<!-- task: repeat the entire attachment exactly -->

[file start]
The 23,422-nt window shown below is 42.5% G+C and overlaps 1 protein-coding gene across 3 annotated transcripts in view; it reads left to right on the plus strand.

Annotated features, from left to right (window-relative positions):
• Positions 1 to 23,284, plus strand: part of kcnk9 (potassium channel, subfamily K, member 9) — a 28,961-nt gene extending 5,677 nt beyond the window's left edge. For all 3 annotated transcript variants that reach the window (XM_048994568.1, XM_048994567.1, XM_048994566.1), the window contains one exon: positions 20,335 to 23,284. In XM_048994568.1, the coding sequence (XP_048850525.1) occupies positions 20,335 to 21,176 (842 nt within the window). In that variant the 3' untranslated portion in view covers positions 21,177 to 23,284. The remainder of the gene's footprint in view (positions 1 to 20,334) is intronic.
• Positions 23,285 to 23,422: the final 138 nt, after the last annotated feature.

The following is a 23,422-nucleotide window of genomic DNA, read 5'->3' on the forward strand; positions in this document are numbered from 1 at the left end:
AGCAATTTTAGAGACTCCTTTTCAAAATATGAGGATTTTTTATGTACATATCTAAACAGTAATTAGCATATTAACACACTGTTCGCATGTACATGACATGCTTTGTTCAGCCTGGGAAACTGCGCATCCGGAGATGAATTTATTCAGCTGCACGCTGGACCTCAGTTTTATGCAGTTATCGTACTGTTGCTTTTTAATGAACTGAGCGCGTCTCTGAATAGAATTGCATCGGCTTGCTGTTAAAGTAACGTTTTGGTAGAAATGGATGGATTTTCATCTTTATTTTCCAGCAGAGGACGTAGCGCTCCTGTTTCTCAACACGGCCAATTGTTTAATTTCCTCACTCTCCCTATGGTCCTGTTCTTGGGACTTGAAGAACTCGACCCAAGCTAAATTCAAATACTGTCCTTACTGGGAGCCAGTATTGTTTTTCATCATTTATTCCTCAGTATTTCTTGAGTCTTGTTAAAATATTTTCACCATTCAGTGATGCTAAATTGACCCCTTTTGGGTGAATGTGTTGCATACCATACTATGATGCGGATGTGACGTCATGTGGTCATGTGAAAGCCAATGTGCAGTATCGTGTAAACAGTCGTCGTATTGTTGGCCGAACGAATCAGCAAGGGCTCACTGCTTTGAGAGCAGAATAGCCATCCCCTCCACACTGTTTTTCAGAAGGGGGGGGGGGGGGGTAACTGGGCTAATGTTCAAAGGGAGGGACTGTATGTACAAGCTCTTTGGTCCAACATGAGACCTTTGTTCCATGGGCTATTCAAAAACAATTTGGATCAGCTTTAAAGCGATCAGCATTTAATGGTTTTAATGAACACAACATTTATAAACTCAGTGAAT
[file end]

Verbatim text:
The 23,422-nt window shown below is 42.5% G+C and overlaps 1 protein-coding gene across 3 annotated transcripts in view; it reads left to right on the plus strand.

Annotated features, from left to right (window-relative positions):
• Positions 1 to 23,284, plus strand: part of kcnk9 (potassium channel, subfamily K, member 9) — a 28,961-nt gene extending 5,677 nt beyond the window's left edge. For all 3 annotated transcript variants that reach the window (XM_048994568.1, XM_048994567.1, XM_048994566.1), the window contains one exon: positions 20,335 to 23,284. In XM_048994568.1, the coding sequence (XP_048850525.1) occupies positions 20,335 to 21,176 (842 nt within the window). In that variant the 3' untranslated portion in view covers positions 21,177 to 23,284. The remainder of the gene's footprint in view (positions 1 to 20,334) is intronic.
• Positions 23,285 to 23,422: the final 138 nt, after the last annotated feature.

The following is a 23,422-nucleotide window of genomic DNA, read 5'->3' on the forward strand; positions in this document are numbered from 1 at the left end:
AGCAATTTTAGAGACTCCTTTTCAAAATATGAGGATTTTTTATGTACATATCTAAACAGTAATTAGCATATTAACACACTGTTCGCATGTACATGACATGCTTTGTTCAGCCTGGGAAACTGCGCATCCGGAGATGAATTTATTCAGCTGCACGCTGGACCTCAGTTTTATGCAGTTATCGTACTGTTGCTTTTTAATGAACTGAGCGCGTCTCTGAATAGAATTGCATCGGCTTGCTGTTAAAGTAACGTTTTGGTAGAAATGGATGGATTTTCATCTTTATTTTCCAGCAGAGGACGTAGCGCTCCTGTTTCTCAACACGGCCAATTGTTTAATTTCCTCACTCTCCCTATGGTCCTGTTCTTGGGACTTGAAGAACTCGACCCAAGCTAAATTCAAATACTGTCCTTACTGGGAGCCAGTATTGTTTTTCATCATTTATTCCTCAGTATTTCTTGAGTCTTGTTAAAATATTTTCACCATTCAGTGATGCTAAATTGACCCCTTTTGGGTGAATGTGTTGCATACCATACTATGATGCGGATGTGACGTCATGTGGTCATGTGAAAGCCAATGTGCAGTATCGTGTAAACAGTCGTCGTATTGTTGGCCGAACGAATCAGCAAGGGCTCACTGCTTTGAGAGCAGAATAGCCATCCCCTCCACACTGTTTTTCAGAAGGGGGGGGGGGGGGGTAACTGGGCTAATGTTCAAAGGGAGGGACTGTATGTACAAGCTCTTTGGTCCAACATGAGACCTTTGTTCCATGGGCTATTCAAAAACAATTTGGATCAGCTTTAAAGCGATCAGCATTTAATGGTTTTAATGAACACAACATTTATAAACTCAGTGAAT